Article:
Skip to content
Noah Purifoy "Access" featured in review by Jason Farago for The New York Times

Noah Purifoy Access featured in The New York Times

What to See in New York Art Galleries This Week
By Jason Farago, Martha Schwendener, Will Heinrich and Jillian Steinhauer

Oct. 24, 2018

Noah Purifoy
Through Nov. 3. Tilton Gallery, 8 East 76th Street, Manhattan; 212-737-2221,

In the rough, dexterous assemblages of the Los Angeles artist Noah Purifoy (1917–2004), a Duchampian embrace of found objects fused with a political activism that went out of the gallery and extended to a decade in California government. He was the subject of an impassioned posthumous retrospective at the Los Angeles County Museum of Art in 2015; his expansive Joshua Tree Outdoor Museum, with more than 100 sculptures made from junk materials, draws pilgrims to the Mojave Desert. Yet there has never been a Purifoy exhibition on the East Coast before this very welcome outing at Tilton, which includes a baker’s dozen of his later, mostly wall-mounted constructions.

Purifoy was born in Alabama and went to Los Angeles in his late 30s, becoming the first African-American to enroll at the Chouinard Arts Institute (now the California Institute of the Arts). He turned decisively to assemblage after the Watts rebellion of 1965, making use of debris from the riots; later he stepped back from art for a decade and worked for a California state agency and continued working with found materials in Joshua Tree, where he moved in 1989 and made nearly all the works in this show.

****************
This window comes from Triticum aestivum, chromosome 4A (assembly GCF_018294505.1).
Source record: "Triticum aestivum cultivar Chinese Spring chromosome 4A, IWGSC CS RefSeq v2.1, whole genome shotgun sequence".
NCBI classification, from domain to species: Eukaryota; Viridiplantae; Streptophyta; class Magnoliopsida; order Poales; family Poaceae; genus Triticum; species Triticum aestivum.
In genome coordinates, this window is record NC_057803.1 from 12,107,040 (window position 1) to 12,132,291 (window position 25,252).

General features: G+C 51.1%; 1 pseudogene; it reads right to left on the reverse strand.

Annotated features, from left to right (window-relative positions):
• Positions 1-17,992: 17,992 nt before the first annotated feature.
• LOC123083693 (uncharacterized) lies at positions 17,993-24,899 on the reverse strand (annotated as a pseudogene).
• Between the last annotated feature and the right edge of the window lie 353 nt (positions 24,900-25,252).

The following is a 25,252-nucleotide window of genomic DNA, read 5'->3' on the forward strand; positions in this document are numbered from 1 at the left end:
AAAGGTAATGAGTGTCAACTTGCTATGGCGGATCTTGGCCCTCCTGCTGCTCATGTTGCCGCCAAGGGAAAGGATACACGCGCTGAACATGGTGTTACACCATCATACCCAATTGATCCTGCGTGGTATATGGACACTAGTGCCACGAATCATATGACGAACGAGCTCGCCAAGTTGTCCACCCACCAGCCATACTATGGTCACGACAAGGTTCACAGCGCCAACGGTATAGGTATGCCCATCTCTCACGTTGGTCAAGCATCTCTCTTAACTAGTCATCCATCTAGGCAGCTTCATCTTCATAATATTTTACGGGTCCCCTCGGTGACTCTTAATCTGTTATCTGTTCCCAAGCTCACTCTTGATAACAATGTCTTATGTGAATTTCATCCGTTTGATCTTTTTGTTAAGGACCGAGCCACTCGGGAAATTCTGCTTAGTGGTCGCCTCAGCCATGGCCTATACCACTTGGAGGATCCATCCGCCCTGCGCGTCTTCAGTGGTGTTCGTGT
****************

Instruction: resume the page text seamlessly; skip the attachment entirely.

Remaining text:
Some of the wall-mounted works here consist almost wholly of found objects. Two assemblages from 1989 called “Rags and Old Iron (After Nina Simone),” bristling yet carefully balanced, graft together a tennis racket, frayed scraps of fabric, dangling beads and a pitchfork. Their part-by-part construction takes inspiration as freely from central African sculpture traditions as from Dada, as much from the history of jazz as the Nouveau Réalisme of Jean Tinguely and Arman. Other assemblages here have more finely worked wooden pieces. In “Black, Brown and Beige (After Duke Ellington)” (1989), combs and spindles and scraps of wicker nestle in round-edge wood cartouches that recall a disassembled piano.

Spend some time looking closely at “Access” (1993). It’s loaded, nearly overloaded, with a pair of faucets, busted hubcaps, worn sandals and the business end of a spade, that last being one of several elements with a racial overtone. It is so jam-packed it seems it could topple. Keeping it together, making it endure, was the effort of a lifetime’s work in which art and advocacy were one and history was a junkyard ripe for gleaning.